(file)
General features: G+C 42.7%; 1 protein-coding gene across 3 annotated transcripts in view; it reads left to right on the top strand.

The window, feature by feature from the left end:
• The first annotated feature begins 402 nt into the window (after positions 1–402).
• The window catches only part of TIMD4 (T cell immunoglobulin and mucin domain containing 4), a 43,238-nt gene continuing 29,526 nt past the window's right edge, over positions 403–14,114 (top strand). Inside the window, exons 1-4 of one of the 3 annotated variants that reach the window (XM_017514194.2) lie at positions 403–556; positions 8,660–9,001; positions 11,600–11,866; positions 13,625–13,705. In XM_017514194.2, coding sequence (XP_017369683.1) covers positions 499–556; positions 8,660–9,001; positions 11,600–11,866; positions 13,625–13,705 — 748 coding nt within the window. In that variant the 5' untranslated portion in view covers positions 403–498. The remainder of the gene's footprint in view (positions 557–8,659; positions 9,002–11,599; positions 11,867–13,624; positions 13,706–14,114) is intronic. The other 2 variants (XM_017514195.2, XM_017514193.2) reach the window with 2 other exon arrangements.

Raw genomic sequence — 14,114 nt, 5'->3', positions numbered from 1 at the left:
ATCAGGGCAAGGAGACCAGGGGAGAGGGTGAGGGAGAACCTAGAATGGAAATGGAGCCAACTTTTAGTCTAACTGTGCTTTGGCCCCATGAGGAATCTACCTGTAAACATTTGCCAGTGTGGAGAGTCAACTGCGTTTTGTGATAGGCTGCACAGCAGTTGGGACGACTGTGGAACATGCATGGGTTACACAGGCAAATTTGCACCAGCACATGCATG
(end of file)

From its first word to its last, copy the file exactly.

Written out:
General features: G+C 42.7%; 1 protein-coding gene across 3 annotated transcripts in view; it reads left to right on the top strand.

The window, feature by feature from the left end:
• The first annotated feature begins 402 nt into the window (after positions 1–402).
• The window catches only part of TIMD4 (T cell immunoglobulin and mucin domain containing 4), a 43,238-nt gene continuing 29,526 nt past the window's right edge, over positions 403–14,114 (top strand). Inside the window, exons 1-4 of one of the 3 annotated variants that reach the window (XM_017514194.2) lie at positions 403–556; positions 8,660–9,001; positions 11,600–11,866; positions 13,625–13,705. In XM_017514194.2, coding sequence (XP_017369683.1) covers positions 499–556; positions 8,660–9,001; positions 11,600–11,866; positions 13,625–13,705 — 748 coding nt within the window. In that variant the 5' untranslated portion in view covers positions 403–498. The remainder of the gene's footprint in view (positions 557–8,659; positions 9,002–11,599; positions 11,867–13,624; positions 13,706–14,114) is intronic. The other 2 variants (XM_017514195.2, XM_017514193.2) reach the window with 2 other exon arrangements.

Raw genomic sequence — 14,114 nt, 5'->3', positions numbered from 1 at the left:
ATCAGGGCAAGGAGACCAGGGGAGAGGGTGAGGGAGAACCTAGAATGGAAATGGAGCCAACTTTTAGTCTAACTGTGCTTTGGCCCCATGAGGAATCTACCTGTAAACATTTGCCAGTGTGGAGAGTCAACTGCGTTTTGTGATAGGCTGCACAGCAGTTGGGACGACTGTGGAACATGCATGGGTTACACAGGCAAATTTGCACCAGCACATGCATG